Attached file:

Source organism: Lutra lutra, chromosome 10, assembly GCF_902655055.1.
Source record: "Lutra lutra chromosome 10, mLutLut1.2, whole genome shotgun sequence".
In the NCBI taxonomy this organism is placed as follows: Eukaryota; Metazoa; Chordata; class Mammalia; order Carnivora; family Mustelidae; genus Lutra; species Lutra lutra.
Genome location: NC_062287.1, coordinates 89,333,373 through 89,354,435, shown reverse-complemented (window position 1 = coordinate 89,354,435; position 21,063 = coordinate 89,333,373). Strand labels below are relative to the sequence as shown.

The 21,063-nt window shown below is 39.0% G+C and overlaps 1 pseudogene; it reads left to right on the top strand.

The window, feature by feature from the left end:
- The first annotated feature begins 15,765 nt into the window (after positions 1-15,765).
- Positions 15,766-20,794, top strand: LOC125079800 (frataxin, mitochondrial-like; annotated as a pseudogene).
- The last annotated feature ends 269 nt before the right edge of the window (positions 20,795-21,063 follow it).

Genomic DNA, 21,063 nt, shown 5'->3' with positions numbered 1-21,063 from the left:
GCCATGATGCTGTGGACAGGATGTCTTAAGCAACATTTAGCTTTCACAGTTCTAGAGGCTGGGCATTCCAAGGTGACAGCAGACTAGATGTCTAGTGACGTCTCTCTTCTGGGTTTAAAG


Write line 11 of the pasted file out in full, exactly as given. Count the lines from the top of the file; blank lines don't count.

GCCATGATGCTGTGGACAGGATGTCTTAAGCAACATTTAGCTTTCACAGTTCTAGAGGCTGGGCATTCCAAGGTGACAGCAGACTAGATGTCTAGTGACGTCTCTCTTCTGGGTTTAAAG